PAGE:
Den mothers pass out paste and construction paper, glitter and magic markers, and we settle into our places here in the church basement at Saint Joseph's Parish of Yorkville and begin to design our bird collages. "Eewww," 6-year-old Audrey proclaims as her hands hit the paste. "Oh, please," I tell her, "you think that's icky, try scrubbing three-day-old lasagna off a Pyrex baking dish."

In retrospect, this might've been the moment when it first became apparent that, to quote Sesame Street, "one of these things is not like the others." There were many such moments. Ella, Mercedes, and Lily had all lost teeth. "My gums are starting to recede!" I say, trying to build a little camaraderie. Here's the bottom line: When someone wants to know your favorite color, "taupe" is not the answer that'll get you put in charge of food coloring when it comes time to frost cupcakes. It's not pretty when a table full of grade-schoolers look at you with pity. "Maybe you should try the Brownies," says Nia T. Montero, pointing to a troop across the room. "But I thought you guys were Brownies," I say. "No, that's for when we grow up." Lilliana chimes in. "Actually," she adds, "when I grow up, I'm going to be a waiter. For now, we're all Daisies."

"We didn't have Daisies when I was a kid. We didn't even—" But before I can get into how there were only three TV channels and I could have bought a penthouse on Central Park West for $35, they are off to donate the cans of food they brought in. Who knew I was supposed to bring canned goods? My quest for a badge has hit a major snag.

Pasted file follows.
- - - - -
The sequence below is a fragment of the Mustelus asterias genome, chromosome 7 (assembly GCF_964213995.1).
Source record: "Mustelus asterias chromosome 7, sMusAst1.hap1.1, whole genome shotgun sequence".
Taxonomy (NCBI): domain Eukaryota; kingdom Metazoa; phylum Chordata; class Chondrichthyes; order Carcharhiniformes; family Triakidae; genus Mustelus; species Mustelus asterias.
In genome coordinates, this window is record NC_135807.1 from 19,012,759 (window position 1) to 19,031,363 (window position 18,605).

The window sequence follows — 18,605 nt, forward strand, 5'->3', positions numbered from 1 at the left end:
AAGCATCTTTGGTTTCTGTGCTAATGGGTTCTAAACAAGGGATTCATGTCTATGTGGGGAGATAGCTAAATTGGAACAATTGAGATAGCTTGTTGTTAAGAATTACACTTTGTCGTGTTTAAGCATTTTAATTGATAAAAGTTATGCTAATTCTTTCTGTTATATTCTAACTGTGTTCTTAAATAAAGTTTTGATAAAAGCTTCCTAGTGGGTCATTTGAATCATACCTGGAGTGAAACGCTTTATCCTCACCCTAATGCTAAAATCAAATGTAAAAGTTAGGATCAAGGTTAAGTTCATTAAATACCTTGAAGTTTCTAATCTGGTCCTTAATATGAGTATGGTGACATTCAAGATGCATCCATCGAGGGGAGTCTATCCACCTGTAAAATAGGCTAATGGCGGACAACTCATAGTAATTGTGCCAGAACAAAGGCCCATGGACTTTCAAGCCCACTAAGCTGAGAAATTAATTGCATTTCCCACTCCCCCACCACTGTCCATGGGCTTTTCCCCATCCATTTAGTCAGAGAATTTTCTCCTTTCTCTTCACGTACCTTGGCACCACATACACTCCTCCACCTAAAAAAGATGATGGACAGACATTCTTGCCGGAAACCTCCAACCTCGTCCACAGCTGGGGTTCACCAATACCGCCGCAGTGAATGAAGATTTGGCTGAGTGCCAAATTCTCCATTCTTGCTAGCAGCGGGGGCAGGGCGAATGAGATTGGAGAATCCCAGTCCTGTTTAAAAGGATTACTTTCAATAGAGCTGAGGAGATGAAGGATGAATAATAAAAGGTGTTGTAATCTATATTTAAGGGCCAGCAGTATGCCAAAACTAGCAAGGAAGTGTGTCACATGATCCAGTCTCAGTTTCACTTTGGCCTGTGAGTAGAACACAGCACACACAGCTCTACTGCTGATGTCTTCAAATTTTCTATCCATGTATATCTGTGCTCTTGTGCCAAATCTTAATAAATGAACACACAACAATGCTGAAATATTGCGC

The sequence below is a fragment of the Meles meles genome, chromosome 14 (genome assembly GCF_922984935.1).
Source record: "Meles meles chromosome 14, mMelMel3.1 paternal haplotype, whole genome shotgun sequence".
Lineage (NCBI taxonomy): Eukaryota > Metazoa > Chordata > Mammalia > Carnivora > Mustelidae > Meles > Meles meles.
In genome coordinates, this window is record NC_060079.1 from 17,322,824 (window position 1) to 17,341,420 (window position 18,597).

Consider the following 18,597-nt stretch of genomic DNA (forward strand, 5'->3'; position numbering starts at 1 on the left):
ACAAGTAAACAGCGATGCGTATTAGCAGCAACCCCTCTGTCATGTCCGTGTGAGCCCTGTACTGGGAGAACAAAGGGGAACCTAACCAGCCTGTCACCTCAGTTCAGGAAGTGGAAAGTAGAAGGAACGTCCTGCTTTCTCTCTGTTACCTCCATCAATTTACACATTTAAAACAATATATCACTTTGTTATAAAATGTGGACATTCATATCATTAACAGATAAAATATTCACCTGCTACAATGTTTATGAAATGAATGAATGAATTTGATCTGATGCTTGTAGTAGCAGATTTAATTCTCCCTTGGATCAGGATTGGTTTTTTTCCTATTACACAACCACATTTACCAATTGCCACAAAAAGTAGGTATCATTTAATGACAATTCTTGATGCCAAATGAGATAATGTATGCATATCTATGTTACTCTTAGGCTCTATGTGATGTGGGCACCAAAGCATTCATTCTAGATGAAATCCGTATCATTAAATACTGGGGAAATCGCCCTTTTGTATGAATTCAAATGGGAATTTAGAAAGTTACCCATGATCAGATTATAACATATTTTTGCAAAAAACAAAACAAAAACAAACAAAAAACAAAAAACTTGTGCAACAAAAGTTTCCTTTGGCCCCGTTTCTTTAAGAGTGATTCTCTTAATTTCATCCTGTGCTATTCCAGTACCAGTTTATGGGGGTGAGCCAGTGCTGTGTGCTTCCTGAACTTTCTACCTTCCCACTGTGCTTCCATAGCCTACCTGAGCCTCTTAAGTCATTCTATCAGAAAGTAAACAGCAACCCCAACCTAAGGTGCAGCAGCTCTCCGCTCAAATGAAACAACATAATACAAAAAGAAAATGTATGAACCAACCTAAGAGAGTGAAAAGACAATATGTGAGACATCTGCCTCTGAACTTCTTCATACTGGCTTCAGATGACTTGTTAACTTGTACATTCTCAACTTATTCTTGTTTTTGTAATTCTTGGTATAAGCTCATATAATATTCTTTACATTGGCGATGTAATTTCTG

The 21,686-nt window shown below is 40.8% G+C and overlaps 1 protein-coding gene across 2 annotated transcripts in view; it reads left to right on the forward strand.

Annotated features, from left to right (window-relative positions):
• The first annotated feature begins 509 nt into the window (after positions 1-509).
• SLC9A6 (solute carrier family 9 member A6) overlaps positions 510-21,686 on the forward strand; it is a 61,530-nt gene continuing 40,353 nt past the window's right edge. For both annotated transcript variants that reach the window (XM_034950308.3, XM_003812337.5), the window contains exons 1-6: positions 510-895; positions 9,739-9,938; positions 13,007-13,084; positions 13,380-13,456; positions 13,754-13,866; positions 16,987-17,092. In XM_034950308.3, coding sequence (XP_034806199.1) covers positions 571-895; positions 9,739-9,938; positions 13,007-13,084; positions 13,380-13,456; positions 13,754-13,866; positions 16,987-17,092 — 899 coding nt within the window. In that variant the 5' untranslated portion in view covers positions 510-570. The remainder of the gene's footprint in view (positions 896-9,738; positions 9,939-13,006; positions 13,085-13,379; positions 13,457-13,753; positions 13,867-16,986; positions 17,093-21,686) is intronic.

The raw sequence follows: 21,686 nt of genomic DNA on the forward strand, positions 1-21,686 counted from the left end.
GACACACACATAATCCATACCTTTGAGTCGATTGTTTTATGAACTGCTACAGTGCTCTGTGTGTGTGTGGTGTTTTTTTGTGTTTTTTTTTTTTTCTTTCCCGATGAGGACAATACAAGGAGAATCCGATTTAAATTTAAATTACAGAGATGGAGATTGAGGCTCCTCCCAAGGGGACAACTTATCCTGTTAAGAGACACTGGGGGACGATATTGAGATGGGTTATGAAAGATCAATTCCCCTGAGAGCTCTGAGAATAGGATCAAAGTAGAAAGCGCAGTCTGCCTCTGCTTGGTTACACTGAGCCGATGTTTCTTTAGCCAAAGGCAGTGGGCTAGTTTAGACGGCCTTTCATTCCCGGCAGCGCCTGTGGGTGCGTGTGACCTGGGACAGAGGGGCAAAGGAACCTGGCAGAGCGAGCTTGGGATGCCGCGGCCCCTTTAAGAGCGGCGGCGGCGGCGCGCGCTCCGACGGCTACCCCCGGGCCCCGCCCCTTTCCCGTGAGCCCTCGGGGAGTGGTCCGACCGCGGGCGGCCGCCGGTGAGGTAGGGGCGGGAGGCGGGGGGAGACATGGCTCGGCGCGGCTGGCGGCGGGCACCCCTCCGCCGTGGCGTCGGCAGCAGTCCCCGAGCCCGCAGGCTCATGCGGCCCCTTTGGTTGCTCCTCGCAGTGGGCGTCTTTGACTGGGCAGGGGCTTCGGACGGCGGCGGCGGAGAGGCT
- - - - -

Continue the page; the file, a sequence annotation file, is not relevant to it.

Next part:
I wander over to the table where the Brownies are sitting: The six girls in my new troop range in age from 8 to 10. Today they are supposed to interview somebody, and it's been decided that I'm "it." If the Daisies have taught me nothing else, it's that receding gums does not an icebreaker make, so I tell them that I've always wanted to be a Brownie, and wait for the questions to come.

Molly's hand shoots up. "Do you know any famous people?" she asks. Olivia and Nia (not to be confused with my Daisy pals of the same names) decide to get specific: "Have you ever met Lady Gaga?" I tell them no, but to let them down easy, I add that before there was a Lady Gaga, legend has it that my Aunt Sondra wore vinyl hot pants and a tube top to a bris in New Jersey. "What are hot pants?" asks Anaise. "What's a bris?" asks Amberly.

Cookie time, Girl Scout Law and what it really takes to earn that merit badge


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